Bryan Cantley, key figure in Canada's National Newspaper Awards, dies at 66

OAKVILLE, Ont. – Bryan Cantley, a former reporter and editor who oversaw the National Newspaper Awards for many years, has died. He was 66.

Cantley died Tuesday in hospital in Oakville, Ont., after being diagnosed with pancreatic cancer last month, the awards organization said. He was executive secretary of the awards.

The organization praised Cantley’s devotion to his craft, saying he had “an enormous impact on Canadian journalism” through the training sessions he organized as well as his role in the awards.

His work was recognized earlier this month when he received a Michener-Baxter Special Award for “continued commitment and outstanding service” to Canadian journalism and the newspaper industry.

“Bryan has a complete and total dedication to Canadian newspapers,” said Scott White, chair of the National Newspaper Awards board of governors and editor-in-chief of The Canadian Press.

“He believed in news and the value it brought to a stronger democratic society. He saw tremendous changes in the newspaper industry during his career, but never lost sight of the need to strive for excellence in daily journalism.”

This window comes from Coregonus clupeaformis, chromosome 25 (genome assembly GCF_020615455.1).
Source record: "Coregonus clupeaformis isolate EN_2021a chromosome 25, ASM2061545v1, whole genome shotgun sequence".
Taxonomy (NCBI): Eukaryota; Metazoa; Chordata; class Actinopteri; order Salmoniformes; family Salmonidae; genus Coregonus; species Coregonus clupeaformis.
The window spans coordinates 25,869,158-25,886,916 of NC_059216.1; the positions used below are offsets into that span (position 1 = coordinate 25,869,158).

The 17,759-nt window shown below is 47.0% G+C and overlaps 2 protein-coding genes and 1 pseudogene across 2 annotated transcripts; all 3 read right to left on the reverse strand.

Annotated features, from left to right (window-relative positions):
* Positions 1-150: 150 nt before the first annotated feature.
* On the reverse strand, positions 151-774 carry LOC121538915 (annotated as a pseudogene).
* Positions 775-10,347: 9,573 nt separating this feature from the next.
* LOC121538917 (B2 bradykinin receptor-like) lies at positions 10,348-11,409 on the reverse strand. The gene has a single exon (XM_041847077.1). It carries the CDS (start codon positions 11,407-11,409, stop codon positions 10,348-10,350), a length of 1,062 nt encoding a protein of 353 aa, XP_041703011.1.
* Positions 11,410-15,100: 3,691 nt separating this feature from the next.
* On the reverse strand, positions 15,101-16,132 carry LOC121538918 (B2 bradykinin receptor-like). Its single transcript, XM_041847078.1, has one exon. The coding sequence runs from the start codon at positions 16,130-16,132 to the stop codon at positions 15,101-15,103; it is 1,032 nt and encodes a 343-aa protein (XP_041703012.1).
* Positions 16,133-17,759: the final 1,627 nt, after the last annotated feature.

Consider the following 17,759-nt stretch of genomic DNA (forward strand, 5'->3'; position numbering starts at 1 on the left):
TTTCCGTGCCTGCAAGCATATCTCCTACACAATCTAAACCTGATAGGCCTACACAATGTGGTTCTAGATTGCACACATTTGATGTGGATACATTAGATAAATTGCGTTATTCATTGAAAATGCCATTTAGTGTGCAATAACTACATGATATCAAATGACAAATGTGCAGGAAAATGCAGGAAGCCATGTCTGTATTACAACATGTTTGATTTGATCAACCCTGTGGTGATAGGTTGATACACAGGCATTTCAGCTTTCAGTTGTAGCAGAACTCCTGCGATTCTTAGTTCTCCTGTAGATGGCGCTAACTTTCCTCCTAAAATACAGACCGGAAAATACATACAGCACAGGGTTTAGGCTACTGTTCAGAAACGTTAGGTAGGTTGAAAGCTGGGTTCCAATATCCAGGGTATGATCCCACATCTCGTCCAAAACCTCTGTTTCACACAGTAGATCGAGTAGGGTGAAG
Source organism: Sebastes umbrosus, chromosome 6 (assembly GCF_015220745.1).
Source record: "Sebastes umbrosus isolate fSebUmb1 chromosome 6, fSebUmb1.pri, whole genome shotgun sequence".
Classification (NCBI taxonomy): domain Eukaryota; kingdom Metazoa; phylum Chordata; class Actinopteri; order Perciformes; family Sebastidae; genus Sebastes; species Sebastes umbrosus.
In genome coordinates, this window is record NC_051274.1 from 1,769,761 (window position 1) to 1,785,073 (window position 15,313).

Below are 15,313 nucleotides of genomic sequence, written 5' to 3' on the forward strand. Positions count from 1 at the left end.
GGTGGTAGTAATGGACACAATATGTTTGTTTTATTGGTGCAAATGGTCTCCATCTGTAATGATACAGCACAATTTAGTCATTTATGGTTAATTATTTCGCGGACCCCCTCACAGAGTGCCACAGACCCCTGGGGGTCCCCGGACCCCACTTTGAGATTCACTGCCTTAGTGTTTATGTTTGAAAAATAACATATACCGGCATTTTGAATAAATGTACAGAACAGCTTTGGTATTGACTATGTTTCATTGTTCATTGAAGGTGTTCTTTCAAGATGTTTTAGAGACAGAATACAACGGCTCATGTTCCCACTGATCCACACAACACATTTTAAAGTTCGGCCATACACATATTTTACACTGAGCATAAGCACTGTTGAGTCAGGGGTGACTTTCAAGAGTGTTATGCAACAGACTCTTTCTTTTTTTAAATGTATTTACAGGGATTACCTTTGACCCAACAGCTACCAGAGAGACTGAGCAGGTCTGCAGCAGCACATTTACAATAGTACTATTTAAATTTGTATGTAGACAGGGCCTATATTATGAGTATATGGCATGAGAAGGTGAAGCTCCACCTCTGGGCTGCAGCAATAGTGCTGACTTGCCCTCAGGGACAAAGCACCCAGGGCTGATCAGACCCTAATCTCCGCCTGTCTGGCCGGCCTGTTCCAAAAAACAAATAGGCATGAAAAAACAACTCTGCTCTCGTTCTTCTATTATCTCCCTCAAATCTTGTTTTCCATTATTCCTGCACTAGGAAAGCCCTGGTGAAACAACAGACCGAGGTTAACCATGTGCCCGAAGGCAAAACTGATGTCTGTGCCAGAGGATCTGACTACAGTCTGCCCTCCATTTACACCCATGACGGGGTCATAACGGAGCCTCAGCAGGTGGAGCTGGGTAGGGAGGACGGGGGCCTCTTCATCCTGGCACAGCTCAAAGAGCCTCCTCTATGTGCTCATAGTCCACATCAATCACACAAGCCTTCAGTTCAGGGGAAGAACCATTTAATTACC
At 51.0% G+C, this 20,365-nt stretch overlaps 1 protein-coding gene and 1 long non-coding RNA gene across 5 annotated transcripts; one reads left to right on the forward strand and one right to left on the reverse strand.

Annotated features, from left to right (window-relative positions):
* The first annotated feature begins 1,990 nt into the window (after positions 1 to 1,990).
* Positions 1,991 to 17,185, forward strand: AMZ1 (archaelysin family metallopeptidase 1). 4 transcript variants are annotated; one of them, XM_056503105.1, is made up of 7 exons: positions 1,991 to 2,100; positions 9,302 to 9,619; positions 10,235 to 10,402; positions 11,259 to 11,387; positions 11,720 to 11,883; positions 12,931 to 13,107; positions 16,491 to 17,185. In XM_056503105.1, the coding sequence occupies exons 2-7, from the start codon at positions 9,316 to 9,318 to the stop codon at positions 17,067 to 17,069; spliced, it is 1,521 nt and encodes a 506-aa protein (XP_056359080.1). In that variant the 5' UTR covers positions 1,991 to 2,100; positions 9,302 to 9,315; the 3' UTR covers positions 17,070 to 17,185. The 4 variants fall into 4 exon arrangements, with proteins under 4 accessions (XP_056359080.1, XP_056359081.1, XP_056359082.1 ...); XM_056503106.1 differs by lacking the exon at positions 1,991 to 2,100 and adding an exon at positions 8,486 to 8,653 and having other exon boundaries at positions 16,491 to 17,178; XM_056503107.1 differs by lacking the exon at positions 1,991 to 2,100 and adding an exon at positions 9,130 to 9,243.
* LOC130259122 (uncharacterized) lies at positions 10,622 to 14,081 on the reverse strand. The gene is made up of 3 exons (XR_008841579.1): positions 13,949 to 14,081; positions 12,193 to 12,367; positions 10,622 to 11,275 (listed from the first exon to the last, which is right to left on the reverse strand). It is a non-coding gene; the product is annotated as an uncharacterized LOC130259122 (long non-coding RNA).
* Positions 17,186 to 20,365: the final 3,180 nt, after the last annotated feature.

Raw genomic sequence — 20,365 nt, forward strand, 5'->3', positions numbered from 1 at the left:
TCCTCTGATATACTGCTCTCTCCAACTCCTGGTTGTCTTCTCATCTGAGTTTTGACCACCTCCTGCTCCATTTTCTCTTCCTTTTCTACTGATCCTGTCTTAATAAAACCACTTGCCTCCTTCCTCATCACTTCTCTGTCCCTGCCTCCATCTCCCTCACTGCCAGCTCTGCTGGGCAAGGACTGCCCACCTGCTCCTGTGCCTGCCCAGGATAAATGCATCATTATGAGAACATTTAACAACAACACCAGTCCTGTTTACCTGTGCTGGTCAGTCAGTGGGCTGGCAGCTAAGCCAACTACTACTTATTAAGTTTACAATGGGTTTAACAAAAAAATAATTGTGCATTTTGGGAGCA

A statement from the National Newspaper Awards said when Cantley retired in 2007, newspaper industry executives paid tribute to him at a gathering during the annual Newspapers Canada conference, with Clark Davey, a former publisher of newspapers in Ottawa, Vancouver and Montreal and a former managing editor of the Globe and Mail, calling him “a great and giving repository of institutional memory about the black art we call journalism.”

Cantley’s decades-long journalism career included working as a reporter and editor at the Thunder Bay Chronicle-Journal and the Etobicoke Guardian before joining the Canadian Daily Newspaper Association, now Newspapers Canada.

He went on to launch in 1999 the Canadian Association of Newspaper Editors, which replaced the Canadian Managing Editors Conference and broadened its scope to include editors of all levels.

After retirement, Cantley remained at the helm of the National Newspaper Awards, but was unable to attend this year’s gala in early May.

The organization said he remained involved from afar, adding his guidance helped ensure the ceremony continued to highlight the best of Canadian journalism.

He organized the journalism training workshop Wordstock, which was hosted by his alma mater, Toronto’s Ryerson University. Cantley was a founding member of the Ryerson Journalism Alumni Association.

He also helped promote journalism training abroad as executive director of the Commonwealth Journalists Association, a position he held until last year.